Restitution is when a court orders a defendant to pay a crime victim for their financial losses related to the crime. Unlike civil law, restitution is typically limited to the costs that the victim actually incurred. In a recent Arizona murder case, the state’s high court discussed the constitutional limits on the court’s ability to place a cap on the amount of restitution in a criminal case absent the victim’s consent. However, unlike the vast majority of criminal cases, this case discussed the crime victim’s constitutional rights, rather than the defendant. Of course, the court’s decision impacts criminal defendants in that it increases the amount of potential restitution they could be forced to pay.
The Facts of the Case
A detailed recitation of the fact is not necessary to fully understand the import of the court’s opinion. However, in summary, three defendants were charged with abusing and killing a younger family member. All three defendants plead guilty to a lesser offense. As a part of the plea agreement, the defendant would pay the victim’s family restitution. However, under the terms of the plea agreement, the maximum amount of restitution is limited to $500,000. The victim’s family objected to the cap on restitution, but the court upheld the cap and proceeded with the pleas. The victim’s family appealed the lower court’s decision.
On appeal, the court first addressed the state’s argument that the court should wait to see if the cap on restitution actually limited the recovery amount. However, the court rejected this argument, noting that there is no requirement for caps on restitution.
The court began its analysis by noting that held that, when a criminal defendant enters a guilty plea, they must do so “knowingly and voluntarily.” Part of this analysis requires the defendant to know what their potential exposure may be. Under this logic, Arizona courts regularly accepted caps on restitution, based on the defendant’s Due Process rights.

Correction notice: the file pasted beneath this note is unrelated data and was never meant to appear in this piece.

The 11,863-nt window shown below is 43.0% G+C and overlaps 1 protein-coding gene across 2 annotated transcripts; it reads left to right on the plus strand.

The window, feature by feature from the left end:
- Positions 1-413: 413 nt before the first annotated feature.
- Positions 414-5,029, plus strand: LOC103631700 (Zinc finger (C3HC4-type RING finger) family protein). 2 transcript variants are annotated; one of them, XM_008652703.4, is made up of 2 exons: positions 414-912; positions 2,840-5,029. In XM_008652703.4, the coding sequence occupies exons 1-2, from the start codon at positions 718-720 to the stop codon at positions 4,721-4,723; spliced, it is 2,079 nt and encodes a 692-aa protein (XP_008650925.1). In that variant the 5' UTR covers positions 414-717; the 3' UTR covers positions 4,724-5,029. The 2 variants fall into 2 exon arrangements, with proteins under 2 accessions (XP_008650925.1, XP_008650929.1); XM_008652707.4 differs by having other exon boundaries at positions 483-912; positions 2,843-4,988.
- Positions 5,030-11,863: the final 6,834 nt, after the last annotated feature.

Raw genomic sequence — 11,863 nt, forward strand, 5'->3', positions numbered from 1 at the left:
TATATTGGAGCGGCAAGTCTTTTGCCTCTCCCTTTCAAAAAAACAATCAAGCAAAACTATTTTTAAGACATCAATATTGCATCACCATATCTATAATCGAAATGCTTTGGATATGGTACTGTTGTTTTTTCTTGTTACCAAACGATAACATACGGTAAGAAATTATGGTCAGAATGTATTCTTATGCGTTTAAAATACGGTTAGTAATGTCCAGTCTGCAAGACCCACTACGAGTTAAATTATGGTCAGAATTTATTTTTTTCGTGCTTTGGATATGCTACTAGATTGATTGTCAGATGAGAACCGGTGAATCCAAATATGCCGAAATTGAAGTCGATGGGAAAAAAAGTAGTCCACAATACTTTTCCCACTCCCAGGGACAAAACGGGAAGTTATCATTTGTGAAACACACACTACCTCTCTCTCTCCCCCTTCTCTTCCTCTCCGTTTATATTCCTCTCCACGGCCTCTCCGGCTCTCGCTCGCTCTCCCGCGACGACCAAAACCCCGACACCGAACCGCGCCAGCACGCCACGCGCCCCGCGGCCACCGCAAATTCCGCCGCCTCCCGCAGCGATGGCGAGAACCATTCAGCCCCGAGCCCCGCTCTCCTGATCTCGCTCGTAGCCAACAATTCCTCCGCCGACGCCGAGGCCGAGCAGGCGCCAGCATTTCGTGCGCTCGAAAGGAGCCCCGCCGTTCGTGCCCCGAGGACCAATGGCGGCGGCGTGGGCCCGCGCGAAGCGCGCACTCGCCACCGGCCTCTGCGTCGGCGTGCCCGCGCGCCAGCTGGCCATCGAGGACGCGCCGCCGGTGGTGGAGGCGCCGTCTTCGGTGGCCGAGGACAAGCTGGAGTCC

However, in this case, the Arizona Supreme Court departed from this logic, explaining that there is no Due Process right to a cap on restitution. The court explained that a defendant’s Due Process rights when it comes to restitution are met so long as the defendant is on notice that they will be required to pay restitution; no specific amount is necessary. The court also explained that a cap on restitution is “ultimately illusory,” because the state does not have the right to waive a crime victim’s right to restitution.
As a result of the court’s opinion, any future cases cannot have caps on the amount of restitution absent the victim’s consent.
Have You Been Arrested for an Arizona Crime?
If you have recently been arrested for any type of crime, contact Attorney James E. Novak for immediate assistance. Attorney Novak is a veteran criminal defense attorney who proudly represents clients facing a wide range of crimes, including Arizona weapons offenses, drug crimes, and domestic violence allegations. To learn more about how Attorney Novak can help you defend against the charges you are facing, call 480-413-1499 today.